16 - Surprise your opponent through repetition & variation. Do short serves, then one long. Do long serves, then one short. Do some spiny, then one no spin. It's not technically difficult: you only need the intention (and guts!) of doing it.
17 - Watch for opponents returning serves from his extreme backhand. This is sick. Some players have his ready position at his very extreme backhand but they are NOT fast enough to cover the entire table with his forehand. Get profit of this. When they move closer to the center of the table, serve to his backhand. Also, when he's at his extreme backhand, fire some fast, long or short serve at his extreme forehand once in a while.
18 - Watch opponent's ready position: If his ready position is close to table, he is asking for a long serve at his elbow. If he waits for reception holding his racket as he was ready to deliver a backhand, serve to his elbow a bit closer to his forehand. If he waits for reception showing his forehand, serve to his elbow a bit closer to his backhand. If he waits for reception with the paddle under the table, serve short. Long, corkscrew serves at elbow can be effective too.
19 - Know your opponent's equipment. Whatever rubber he's using to receive serves, it has certain advantages and disadvantages. It's up to you to discover how can you take profit of his disadvantages and avoid his advantages. See what spin suits better his rubber. Give him the opposite spin direction or amount of it.
20 - Your opponent can be right or left handed. Most players don't change his serves when facing a left handed player. Some left handed players serve at his right handed opponents' forehand all the time when doing her pendulum serves. I can't undestant how after they get his serves killed they keep serving to the same side.
21 - Find quickly what serves are giving your opponent the most troubles, and use them as soon as you can. Don't wait to be 19-all to use any secret weapon.
22 - Make yourself sure that you are selecting serves taking the widest range of considerations into account. Think in lots of reasons to do a specific serve, as there is never a simple approach in playing any decent player. Do not serve as a moronic robot. Think in any factor that can give you the edge.
23 - Make sure you can handle your own spiny serves when pushed by long pips or antispin (as they can come back with reversed spin). If that's not the case serve so you can handle the third ball (when you are playing competition) or keep serving like that to learn to return it (when in practice matches).
24 - Know your opponent's style. Unless your opponent is well all-rounded, his style will have weaknesses. See how he plays, and what distance of the table suits him best. Then serve the opposite (let's say that he plays at his best looping at medium distance from table, then you'll have to serve short). Find what speed and pace likes him to play and screw them right from the serve.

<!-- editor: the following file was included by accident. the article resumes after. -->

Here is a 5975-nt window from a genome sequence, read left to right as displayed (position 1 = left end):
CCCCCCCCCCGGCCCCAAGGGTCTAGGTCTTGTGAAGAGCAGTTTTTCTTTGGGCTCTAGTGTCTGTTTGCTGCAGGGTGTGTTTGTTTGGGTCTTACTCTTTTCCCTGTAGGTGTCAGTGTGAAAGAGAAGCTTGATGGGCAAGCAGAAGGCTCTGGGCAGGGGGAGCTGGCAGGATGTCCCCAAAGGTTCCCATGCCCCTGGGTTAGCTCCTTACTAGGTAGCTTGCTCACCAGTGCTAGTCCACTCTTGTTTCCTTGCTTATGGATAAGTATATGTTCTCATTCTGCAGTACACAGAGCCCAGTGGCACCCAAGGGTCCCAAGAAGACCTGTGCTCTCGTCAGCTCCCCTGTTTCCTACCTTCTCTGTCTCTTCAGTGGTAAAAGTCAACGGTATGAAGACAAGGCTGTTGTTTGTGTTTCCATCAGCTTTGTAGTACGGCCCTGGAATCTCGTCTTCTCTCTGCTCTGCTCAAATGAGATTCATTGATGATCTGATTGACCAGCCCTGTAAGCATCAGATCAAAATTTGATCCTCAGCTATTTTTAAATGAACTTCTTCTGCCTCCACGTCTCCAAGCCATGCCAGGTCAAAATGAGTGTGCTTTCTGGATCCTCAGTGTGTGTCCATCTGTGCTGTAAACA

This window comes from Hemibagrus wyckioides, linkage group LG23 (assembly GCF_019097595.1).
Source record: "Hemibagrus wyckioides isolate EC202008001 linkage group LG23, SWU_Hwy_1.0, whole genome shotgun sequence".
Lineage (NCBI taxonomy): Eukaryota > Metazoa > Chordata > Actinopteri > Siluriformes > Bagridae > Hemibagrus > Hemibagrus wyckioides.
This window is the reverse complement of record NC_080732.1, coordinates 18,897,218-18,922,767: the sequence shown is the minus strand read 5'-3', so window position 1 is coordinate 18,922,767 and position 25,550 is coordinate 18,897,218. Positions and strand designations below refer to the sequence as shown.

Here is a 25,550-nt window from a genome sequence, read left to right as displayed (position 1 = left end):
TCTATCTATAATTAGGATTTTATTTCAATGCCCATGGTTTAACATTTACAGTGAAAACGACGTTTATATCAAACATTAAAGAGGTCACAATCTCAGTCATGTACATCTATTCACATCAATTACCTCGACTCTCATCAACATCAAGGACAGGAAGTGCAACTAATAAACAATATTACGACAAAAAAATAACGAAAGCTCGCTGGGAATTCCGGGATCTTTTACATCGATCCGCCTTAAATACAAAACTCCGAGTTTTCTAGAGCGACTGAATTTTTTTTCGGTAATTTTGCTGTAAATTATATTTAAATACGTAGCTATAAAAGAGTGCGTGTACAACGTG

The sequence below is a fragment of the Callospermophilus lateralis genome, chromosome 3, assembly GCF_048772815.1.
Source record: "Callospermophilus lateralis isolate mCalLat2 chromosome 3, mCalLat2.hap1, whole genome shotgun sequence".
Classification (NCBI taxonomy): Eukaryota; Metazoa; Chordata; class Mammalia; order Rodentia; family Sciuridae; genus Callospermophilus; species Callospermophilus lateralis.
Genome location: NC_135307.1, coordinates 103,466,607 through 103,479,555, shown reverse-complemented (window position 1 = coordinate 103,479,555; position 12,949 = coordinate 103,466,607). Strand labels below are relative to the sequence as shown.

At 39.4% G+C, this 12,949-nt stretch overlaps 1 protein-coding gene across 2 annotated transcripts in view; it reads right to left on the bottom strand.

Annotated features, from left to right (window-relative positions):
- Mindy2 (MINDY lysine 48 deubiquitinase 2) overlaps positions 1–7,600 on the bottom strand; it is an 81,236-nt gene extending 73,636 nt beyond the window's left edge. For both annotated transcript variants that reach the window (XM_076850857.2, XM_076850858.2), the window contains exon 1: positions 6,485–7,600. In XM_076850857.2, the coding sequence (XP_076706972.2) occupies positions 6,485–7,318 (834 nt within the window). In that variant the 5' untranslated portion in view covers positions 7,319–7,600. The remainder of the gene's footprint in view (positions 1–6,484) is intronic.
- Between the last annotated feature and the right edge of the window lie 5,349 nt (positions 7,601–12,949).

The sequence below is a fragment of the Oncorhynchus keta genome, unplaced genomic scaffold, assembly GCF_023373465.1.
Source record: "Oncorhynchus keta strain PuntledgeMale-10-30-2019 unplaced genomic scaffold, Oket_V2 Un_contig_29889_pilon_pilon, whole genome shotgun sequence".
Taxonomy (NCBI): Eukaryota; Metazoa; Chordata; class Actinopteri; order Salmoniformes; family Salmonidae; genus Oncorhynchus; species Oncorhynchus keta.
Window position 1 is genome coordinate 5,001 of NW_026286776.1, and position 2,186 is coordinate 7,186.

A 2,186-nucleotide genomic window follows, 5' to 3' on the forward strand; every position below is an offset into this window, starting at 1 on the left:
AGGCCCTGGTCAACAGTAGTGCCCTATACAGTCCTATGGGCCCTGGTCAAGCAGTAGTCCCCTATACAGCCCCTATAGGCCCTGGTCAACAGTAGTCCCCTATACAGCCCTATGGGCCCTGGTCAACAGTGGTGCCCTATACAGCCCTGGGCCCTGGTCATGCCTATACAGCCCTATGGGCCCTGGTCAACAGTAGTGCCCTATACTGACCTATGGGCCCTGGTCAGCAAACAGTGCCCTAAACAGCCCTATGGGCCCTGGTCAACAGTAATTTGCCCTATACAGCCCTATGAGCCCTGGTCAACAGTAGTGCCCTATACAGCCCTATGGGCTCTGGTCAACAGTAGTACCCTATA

25 - There are several typical variations when doing serves, effective and easy to do. Use mainly: No spin / backspin, Side-topspin / pure sidespin / side-backspin (that's the variation that pendulum serves offers), corkscrew-topspin / pure corkscrew / corkscrew-backspin (that's the most effective to me - can also be done with pendulum serves), long / 2 bounces. Learn to mix sidespin serves with corkscrew serves. That's extremely effective.
26 - Weird, unique, unfamiliar (to opponent) serves are fine. Anything that the receiver is not used to and gives him problems will be fine. Just make yourself sure that those serves have no inherent weaknesses. Pendulum serves' bad side is that any player has faced lots of them, and has learnt to read and return them.
27 - Serve extremely. Try some extreme placement once in a while. Make the ball spin. Serve risky and aggressively. Don't miss serves when playing competition. Feel free to waste a few serves when playing practice matches IF that makes improve your serve.
28 - Gotta 2 different rubbers? Use them both when serving! It gives more work to your opponent to find out how to deal with your rubbers. The most extreme and different type, the better.
29 - Reglue. Serves can be more dangerous if they come from a reglued thick, soft sponge, as they are more spiny. But make yourself sure that regluing doesn't screw the rest of your game: there are lots of players who reglue and don't have the technique to control his fast racket. A sticky top sheet with soft sponge is also a very good option for spiny serves if you don't reglue.